US taxpayers spent $89.7 million to ’empower’ Afghan women. So far, just 55 of them have found jobs.

A government program to promote gender equality and employment for Afghanistan women has cost U.S. taxpayers $89.7 million over three years — and found jobs for just 55 women, a new report shows.
It happened under a United States Agency for International Development program called “Promote.” The program is a five-year effort with a total taxpayer price tag of $216 million.
The program’s stated goal is to empower 75,000 women in Afghanistan. But a report by the Special Inspector General for Afghanistan Reconstruction, or SIGAR, states that the agency has made little progress toward that goal.

Can the program deliver its goal?

“It is unclear whether the agency can deliver the opportunities it promised the women of Afghanistan,” the report states.
Promote is described as the USAID’s largest single investment to advance women globally. Part of its mission is to help Afghan women find jobs.
“An end-of-program performance indicator target for one component is for 2,100 women to find new or better employment with the Afghan government,” the inspector general stated. “As of September 2017, USAID said 55 women did.”
Another 2017 goal was to help 420 women find new or better employment. Promote also planned to enroll 1,968 women in an internship program and have 900 program graduates.
Halfway through 2017, Promote had found new or better employment for 39 women. Additionally, enrollment in the internship program fell 1,000 women short and just 132 women had graduated.
USAID’s website states that Promote seeks to to build a “brighter future for Afghanistan” by advancing women.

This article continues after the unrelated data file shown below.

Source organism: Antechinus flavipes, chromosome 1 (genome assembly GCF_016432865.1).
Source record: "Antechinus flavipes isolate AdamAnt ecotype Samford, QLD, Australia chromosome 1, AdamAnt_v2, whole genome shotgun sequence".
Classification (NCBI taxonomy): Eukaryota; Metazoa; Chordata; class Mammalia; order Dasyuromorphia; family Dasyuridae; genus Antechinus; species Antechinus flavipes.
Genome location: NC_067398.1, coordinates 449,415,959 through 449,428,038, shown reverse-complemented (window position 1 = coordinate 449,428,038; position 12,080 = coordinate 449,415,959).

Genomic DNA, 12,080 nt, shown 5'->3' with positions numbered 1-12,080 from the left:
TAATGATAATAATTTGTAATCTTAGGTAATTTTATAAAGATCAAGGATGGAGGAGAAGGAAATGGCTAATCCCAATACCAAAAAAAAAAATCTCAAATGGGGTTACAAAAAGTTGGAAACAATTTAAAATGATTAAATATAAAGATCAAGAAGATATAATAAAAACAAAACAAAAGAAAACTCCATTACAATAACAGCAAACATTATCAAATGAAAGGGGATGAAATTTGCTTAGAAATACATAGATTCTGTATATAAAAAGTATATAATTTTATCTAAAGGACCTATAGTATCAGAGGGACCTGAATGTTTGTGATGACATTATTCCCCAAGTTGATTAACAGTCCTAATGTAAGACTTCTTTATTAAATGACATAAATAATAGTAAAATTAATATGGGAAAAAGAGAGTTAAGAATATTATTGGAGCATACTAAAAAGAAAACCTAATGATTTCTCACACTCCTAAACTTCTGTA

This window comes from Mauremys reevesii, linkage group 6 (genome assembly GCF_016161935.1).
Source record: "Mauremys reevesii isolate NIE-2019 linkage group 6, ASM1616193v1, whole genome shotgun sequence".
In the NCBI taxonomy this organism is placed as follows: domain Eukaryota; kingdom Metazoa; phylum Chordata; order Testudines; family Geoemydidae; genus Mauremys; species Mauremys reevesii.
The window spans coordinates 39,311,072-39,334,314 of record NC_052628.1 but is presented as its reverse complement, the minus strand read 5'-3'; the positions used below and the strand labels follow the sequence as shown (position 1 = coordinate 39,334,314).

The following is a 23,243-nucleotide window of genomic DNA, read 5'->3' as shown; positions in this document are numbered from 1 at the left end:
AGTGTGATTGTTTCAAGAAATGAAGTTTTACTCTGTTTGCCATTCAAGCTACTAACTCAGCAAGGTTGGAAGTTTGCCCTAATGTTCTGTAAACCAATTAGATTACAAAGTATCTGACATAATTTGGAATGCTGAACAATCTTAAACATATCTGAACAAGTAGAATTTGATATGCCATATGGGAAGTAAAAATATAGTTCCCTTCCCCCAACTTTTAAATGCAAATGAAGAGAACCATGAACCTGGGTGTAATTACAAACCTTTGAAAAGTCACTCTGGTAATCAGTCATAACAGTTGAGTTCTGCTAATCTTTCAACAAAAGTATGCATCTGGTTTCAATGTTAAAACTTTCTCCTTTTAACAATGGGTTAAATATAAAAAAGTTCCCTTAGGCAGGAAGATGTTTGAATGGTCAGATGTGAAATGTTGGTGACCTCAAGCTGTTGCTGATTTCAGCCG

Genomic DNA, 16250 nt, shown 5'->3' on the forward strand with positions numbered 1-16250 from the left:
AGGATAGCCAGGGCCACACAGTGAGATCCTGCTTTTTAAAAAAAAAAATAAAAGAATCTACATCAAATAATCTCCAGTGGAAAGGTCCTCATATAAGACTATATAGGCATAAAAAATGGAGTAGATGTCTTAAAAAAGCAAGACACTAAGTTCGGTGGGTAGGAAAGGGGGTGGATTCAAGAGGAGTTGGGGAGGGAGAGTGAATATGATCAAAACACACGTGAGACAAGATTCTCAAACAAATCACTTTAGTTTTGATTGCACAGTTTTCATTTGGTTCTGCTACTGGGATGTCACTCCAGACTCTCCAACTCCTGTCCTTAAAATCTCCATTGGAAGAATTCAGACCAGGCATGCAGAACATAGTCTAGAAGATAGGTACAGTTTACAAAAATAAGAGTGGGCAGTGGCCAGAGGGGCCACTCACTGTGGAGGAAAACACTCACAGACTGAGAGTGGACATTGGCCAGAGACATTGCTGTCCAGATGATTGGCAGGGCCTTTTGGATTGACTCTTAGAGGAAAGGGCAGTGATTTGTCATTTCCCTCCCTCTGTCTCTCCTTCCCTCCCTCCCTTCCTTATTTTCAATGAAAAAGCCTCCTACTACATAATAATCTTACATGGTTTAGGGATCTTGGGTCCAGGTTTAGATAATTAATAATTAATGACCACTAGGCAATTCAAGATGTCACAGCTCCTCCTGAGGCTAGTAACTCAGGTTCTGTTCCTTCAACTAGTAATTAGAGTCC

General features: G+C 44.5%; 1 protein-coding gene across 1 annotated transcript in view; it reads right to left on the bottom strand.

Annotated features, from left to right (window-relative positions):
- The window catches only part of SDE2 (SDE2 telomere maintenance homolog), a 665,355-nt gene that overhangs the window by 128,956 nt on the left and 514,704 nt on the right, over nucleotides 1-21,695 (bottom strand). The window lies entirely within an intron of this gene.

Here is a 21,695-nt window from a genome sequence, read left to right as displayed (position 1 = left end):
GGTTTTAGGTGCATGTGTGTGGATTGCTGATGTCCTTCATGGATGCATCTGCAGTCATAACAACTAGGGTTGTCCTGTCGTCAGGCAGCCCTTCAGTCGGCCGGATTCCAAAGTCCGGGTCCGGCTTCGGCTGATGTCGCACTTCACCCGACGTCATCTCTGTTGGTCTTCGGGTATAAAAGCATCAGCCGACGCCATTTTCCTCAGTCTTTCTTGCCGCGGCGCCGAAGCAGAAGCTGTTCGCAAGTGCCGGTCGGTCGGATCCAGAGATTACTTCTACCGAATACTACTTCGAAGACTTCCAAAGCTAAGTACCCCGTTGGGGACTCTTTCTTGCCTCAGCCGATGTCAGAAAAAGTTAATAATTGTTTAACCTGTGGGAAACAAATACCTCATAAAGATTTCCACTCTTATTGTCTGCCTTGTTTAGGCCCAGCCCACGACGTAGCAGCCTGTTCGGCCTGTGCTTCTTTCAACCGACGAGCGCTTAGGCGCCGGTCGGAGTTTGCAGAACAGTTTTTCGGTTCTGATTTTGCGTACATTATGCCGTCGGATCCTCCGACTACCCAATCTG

The website also states Promote is a joint commitment by the U.S. and Afghan governments. It seeks to empower 75,000 women between the ages of 18-30 and help ensure these women are among a new generation of Afghan political, business, and civil society leaders.
“Promote aims to empower women to become leaders alongside their male counterparts, and ensure they have the skills, experience, knowledge, and networks to succeed,” the website states.  “USAID has committed $216 million to fund the program, making it the largest women’s empowerment project in the U.S. Government’s history. Other international donors are able to contribute an additional $200 million to help expand the program.”
The inspector general indicated that no other country or organization has donated to the program, other than the U.S.
“As of January 2018, no international donors had contributed funding to Promote,” the report states.”Officials from five of the seven donor countries SIGAR spoke to said they cannot financially contribute to the Promote program or that USAID’s assumption that foreign donors would contribute $200 million for the program was an unrealistic goal.”
The future of the program also appears to be in doubt.
“USAID/Afghanistan told SIGAR it does not expect the Afghan government to sustain Promote,” the inspector general wrote. “This raises questions about whether Promote is sustainable at all and could put USAID’s investment in the program in jeopardy.”

What’s next?

The inspector general recommended USAID should re-evaluate the program before it spends the rest of its taxpayer-funded budget.
“Given that the program has expended $89.7 of its potential $216 million, USAID has an opportunity to reassess and adjust the program and take steps to enhance its sustainability now, rather than waiting until the program is over in 2020 or 2021,” the report states.

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